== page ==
There is a cultural condition that can be depicted as intellectual, emotional and even physical isolation, a hunkering down to the kind of life patterns that making a living demand. Early rising, sparse nutrition, hard labour, an even more intense fixation on the kinds of aphoristic perceptions and beliefs that characterize the history and the tradition of the neighbourhood are just some of the cultural pen strokes that tend to depict the thousands of growing ghettos in towns and cities around the world.
Historically, the ethnicity of peasant communities often comprises one or at best two cultures, leaving the rest of the world to be thought of as “foreigners.” I once met this bigotry, born of the poverty enshrined in fear, when I purchased a Japanese-manufactured car: “Oh you got one of those ‘slanty-eyes’ eh?” The speaker drove one of the muscular North American half-ton trucks, complete with tonneau-cover, the pride of his life.*
Little ‘kingdoms’ or ‘empires’ of highly restrictive and restricting clusters of mores and expectations fossilize attitudes in these towns and villages where the lives of everyone are open books to the people living there, exposing the big and the small indiscretions as worthy of condemnation, alienation and even ostracizing the miscreant. Often, underlying these judgemental attitudes is a kind of religion that can be characterized as literal, fundamental, judgemental, hard-edged, and imposed on all as a kind of template of moral and ethical rules. Sometimes, too, the religious leaders in many poor and rural communities hold inordinate power over the lives of their adherents, bleeding from the personal ‘code’ to the political party to vote for.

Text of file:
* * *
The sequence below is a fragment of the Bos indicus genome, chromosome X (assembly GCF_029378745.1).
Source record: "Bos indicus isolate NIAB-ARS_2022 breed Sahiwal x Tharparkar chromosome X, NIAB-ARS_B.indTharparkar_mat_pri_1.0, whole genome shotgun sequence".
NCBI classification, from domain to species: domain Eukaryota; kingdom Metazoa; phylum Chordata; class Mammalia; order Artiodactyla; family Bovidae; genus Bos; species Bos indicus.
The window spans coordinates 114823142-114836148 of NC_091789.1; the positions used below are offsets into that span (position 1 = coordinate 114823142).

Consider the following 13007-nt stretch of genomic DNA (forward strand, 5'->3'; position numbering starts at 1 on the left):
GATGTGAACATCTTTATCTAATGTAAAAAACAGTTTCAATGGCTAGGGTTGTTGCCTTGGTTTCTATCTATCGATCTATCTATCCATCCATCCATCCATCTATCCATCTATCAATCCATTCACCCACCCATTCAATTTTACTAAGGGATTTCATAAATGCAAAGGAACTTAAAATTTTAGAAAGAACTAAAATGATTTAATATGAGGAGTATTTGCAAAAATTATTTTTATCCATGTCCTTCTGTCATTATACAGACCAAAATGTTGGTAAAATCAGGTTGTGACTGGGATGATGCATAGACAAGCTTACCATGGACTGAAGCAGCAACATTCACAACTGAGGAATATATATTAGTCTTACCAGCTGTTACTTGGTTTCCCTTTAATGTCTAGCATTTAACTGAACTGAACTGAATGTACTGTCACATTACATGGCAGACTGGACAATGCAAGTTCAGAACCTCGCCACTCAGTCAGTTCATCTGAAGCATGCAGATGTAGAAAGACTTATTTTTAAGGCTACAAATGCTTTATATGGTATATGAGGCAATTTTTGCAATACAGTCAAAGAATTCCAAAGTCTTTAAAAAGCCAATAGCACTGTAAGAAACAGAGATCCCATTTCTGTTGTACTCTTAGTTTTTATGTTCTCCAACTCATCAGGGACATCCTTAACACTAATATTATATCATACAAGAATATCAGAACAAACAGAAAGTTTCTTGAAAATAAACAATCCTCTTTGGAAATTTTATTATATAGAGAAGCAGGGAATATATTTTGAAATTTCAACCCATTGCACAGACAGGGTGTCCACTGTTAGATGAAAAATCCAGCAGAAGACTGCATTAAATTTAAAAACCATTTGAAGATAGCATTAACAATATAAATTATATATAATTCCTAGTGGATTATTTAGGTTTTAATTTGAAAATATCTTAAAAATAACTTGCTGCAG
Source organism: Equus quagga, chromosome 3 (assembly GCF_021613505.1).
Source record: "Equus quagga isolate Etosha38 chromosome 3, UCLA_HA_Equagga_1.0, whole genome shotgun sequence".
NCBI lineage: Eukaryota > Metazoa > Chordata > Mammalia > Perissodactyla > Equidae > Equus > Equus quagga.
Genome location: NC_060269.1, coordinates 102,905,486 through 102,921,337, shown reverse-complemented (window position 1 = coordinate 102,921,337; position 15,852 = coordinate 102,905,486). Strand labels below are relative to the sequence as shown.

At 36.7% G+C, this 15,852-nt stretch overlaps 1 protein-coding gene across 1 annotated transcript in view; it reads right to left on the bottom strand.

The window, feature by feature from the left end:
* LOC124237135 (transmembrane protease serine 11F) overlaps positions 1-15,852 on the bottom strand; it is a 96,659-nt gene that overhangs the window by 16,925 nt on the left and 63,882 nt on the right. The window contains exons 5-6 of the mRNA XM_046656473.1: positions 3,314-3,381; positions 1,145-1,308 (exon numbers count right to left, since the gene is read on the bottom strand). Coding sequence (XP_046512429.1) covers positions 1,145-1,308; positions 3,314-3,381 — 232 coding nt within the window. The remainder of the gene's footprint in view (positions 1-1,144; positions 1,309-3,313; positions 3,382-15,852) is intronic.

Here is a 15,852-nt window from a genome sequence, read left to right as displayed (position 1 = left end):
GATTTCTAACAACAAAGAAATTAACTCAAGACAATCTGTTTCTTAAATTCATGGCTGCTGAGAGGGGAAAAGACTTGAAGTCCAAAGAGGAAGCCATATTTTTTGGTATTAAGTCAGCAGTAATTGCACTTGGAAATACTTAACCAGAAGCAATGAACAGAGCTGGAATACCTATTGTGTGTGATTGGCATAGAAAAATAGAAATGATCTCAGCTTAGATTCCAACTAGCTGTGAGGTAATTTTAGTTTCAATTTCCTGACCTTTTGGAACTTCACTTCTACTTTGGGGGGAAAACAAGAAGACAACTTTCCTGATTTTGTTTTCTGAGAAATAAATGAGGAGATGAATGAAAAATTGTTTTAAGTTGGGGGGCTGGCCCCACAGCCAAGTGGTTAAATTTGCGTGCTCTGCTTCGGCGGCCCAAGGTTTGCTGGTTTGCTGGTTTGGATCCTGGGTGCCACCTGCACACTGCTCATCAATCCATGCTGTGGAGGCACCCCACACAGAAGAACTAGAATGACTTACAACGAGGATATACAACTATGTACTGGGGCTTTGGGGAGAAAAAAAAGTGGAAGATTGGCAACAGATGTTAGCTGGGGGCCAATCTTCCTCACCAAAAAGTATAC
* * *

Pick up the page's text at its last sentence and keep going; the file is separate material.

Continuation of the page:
Naturally, those whose mothers, fathers, grandmothers and grandfathers were born in the community, are considered “insiders” and all others, even those who might take up the challenges of community leadership are, and will remain, “outsiders” who will never really belong. Their ideas, their recommendations, their honest and honourable contributions will forever be considered “suspect” and “snobbish” and “pretentious” and non-conforming to the “way we do things here.” This attitude pervades not only the towns and villages, but the churches, schools and the various organizations within the communities. There is a ‘natural’ preference of those ‘insiders’ to build (sometimes unconscious) walls of ‘tradition’ and ‘convention’ and ‘acceptability’ that greets newcomers and potentially even with conscious “exclusion” efforts, has the result of keeping newcomers and their attitudes, perspectives and suggestions ‘at bay.’
So in the spirit of John Donne who loved James and Mary and George and Jane, (individuals) while at the same time hating the “whole” community, or the group or the ‘gestalt’ of the edifice of public attitudes, perceptions, practices, and fears we each have the burden of discerning the values of individuals when they are often embedded in the public “myth” of the stereotype of the community.